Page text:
There are at least 3 Richmond patterns. This is the one by Towle. It was introduced in 1901. While the pattern itself is decorative and attractive with a balanced flourish on the tip of the terminal, double edge around the stem and terminal, and detail at the bottom of the stem, it is nothing special. However, the serving pieces are exquisite. The details on the tine on the butter pick, the shoulder and tines on the beef fork, and the design on the berry spoon (which is an enlargement of the flourish on the tip of the terminal) turn this into a simply beautiful pattern by Towle.
One Tine Butter Pick (7 1/2 inches)
Medium Chipped Beef Fork (7 3/8 inches)
Hollow Handled Dinner Knife (9 1/4 inches)
Small Berry Spoon (8 inches)
The Story Behind this Blog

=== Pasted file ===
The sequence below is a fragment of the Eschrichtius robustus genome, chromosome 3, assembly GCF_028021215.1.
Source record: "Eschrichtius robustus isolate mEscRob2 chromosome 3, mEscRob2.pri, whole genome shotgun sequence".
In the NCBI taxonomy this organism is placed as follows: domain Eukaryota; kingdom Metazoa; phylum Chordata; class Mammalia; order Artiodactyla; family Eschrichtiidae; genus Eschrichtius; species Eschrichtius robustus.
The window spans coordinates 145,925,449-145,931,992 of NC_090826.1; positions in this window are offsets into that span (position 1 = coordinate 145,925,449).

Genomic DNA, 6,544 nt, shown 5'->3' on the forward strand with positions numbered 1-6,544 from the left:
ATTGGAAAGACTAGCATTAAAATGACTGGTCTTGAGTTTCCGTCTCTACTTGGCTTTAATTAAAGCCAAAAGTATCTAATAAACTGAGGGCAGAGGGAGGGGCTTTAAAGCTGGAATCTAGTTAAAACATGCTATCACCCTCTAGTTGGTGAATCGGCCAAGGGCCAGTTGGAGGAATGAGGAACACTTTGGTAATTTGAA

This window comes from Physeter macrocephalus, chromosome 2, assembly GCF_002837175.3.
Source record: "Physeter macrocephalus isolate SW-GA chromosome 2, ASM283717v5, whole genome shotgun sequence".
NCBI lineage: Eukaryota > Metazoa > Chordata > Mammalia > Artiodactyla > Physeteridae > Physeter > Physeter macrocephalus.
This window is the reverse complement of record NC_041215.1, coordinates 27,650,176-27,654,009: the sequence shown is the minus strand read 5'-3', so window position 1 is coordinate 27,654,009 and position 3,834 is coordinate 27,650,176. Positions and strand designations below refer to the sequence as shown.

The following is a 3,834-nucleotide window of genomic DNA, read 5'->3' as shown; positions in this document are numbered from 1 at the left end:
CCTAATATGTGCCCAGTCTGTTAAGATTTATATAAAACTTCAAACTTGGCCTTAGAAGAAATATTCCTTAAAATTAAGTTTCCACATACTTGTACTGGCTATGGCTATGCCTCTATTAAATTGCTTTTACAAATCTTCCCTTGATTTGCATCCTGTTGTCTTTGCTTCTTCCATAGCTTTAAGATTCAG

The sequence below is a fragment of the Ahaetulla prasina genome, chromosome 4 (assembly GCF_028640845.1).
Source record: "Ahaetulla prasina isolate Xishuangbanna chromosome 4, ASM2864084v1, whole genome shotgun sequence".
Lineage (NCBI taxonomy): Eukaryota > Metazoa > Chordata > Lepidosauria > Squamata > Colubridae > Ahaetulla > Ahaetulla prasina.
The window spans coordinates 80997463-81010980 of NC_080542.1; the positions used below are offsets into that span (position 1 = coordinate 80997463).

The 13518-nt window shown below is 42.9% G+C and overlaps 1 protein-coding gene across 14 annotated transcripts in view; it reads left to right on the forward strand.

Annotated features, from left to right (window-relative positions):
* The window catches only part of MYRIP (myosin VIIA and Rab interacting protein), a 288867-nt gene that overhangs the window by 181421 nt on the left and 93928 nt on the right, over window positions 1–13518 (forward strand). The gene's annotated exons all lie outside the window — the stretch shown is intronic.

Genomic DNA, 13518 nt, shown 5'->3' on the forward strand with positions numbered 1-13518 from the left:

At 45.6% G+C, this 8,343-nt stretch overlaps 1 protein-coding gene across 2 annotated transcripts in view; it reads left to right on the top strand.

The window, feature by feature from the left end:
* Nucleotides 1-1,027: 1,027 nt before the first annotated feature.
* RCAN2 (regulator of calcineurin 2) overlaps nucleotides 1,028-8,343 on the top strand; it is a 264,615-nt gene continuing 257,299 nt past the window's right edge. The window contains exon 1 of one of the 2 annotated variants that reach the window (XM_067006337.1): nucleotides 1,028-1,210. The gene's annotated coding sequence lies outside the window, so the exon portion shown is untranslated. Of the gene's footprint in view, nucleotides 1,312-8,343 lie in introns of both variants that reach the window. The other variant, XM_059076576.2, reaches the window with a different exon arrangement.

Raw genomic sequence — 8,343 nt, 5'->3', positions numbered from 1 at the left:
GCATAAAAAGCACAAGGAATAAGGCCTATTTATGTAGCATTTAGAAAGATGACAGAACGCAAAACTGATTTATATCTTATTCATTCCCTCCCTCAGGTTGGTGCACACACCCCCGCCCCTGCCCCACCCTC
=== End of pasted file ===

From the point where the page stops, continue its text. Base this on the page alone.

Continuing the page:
Being from the South, Silver is a very big part of my life. It doesn't have anything to do with wealth. Although those with more money - old money, tend to have more of it. New money tend not to spend their money on Silver. They do not have the appreciation for the warmth of the metal, the beauty of the patina, the story it tells of the generations past who have used it. A true southern girl comes of age when she chooses her silver pattern, long before she chooses her mate. If she is smart, she chooses that of her mother, grandmother, or favorite great aunt who in their benevolence will pass their silver on to her. It is the pieces in those sets, the pieces on our tables, along with the pieces we find in the corners of the displays in antique stores that prompted me to start this blog. They are beautiful, they are odd, but what are they, and what in the hell do you do with them?